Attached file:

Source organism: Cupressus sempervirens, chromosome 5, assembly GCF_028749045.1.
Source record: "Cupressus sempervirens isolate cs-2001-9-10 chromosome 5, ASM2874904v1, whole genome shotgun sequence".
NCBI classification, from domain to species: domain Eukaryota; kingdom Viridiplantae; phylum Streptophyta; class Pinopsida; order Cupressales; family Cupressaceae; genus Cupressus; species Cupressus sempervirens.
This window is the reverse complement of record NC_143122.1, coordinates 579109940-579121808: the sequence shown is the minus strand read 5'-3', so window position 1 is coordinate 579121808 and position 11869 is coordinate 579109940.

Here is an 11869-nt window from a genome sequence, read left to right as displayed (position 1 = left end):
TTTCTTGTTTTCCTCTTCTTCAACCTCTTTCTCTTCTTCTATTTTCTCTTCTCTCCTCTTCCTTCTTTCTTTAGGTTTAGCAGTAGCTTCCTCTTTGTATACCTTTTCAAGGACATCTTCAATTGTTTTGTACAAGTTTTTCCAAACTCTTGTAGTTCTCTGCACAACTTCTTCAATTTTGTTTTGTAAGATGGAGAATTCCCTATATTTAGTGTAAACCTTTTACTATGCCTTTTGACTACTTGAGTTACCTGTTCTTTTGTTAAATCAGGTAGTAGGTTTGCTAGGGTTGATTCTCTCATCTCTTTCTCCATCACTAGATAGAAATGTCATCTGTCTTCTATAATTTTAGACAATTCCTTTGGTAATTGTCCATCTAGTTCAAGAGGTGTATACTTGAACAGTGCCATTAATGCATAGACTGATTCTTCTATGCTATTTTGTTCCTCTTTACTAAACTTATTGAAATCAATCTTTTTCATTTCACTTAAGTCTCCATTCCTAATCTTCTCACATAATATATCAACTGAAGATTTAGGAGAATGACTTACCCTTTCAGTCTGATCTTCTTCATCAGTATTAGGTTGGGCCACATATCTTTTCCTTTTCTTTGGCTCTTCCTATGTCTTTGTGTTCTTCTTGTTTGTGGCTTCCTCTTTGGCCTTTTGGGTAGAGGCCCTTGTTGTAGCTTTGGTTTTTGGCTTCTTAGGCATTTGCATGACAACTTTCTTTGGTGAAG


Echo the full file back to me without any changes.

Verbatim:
Source organism: Cupressus sempervirens, chromosome 5, assembly GCF_028749045.1.
Source record: "Cupressus sempervirens isolate cs-2001-9-10 chromosome 5, ASM2874904v1, whole genome shotgun sequence".
NCBI classification, from domain to species: domain Eukaryota; kingdom Viridiplantae; phylum Streptophyta; class Pinopsida; order Cupressales; family Cupressaceae; genus Cupressus; species Cupressus sempervirens.
This window is the reverse complement of record NC_143122.1, coordinates 579109940-579121808: the sequence shown is the minus strand read 5'-3', so window position 1 is coordinate 579121808 and position 11869 is coordinate 579109940.

Here is an 11869-nt window from a genome sequence, read left to right as displayed (position 1 = left end):
TTTCTTGTTTTCCTCTTCTTCAACCTCTTTCTCTTCTTCTATTTTCTCTTCTCTCCTCTTCCTTCTTTCTTTAGGTTTAGCAGTAGCTTCCTCTTTGTATACCTTTTCAAGGACATCTTCAATTGTTTTGTACAAGTTTTTCCAAACTCTTGTAGTTCTCTGCACAACTTCTTCAATTTTGTTTTGTAAGATGGAGAATTCCCTATATTTAGTGTAAACCTTTTACTATGCCTTTTGACTACTTGAGTTACCTGTTCTTTTGTTAAATCAGGTAGTAGGTTTGCTAGGGTTGATTCTCTCATCTCTTTCTCCATCACTAGATAGAAATGTCATCTGTCTTCTATAATTTTAGACAATTCCTTTGGTAATTGTCCATCTAGTTCAAGAGGTGTATACTTGAACAGTGCCATTAATGCATAGACTGATTCTTCTATGCTATTTTGTTCCTCTTTACTAAACTTATTGAAATCAATCTTTTTCATTTCACTTAAGTCTCCATTCCTAATCTTCTCACATAATATATCAACTGAAGATTTAGGAGAATGACTTACCCTTTCAGTCTGATCTTCTTCATCAGTATTAGGTTGGGCCACATATCTTTTCCTTTTCTTTGGCTCTTCCTATGTCTTTGTGTTCTTCTTGTTTGTGGCTTCCTCTTTGGCCTTTTGGGTAGAGGCCCTTGTTGTAGCTTTGGTTTTTGGCTTCTTAGGCATTTGCATGACAACTTTCTTTGGTGAAG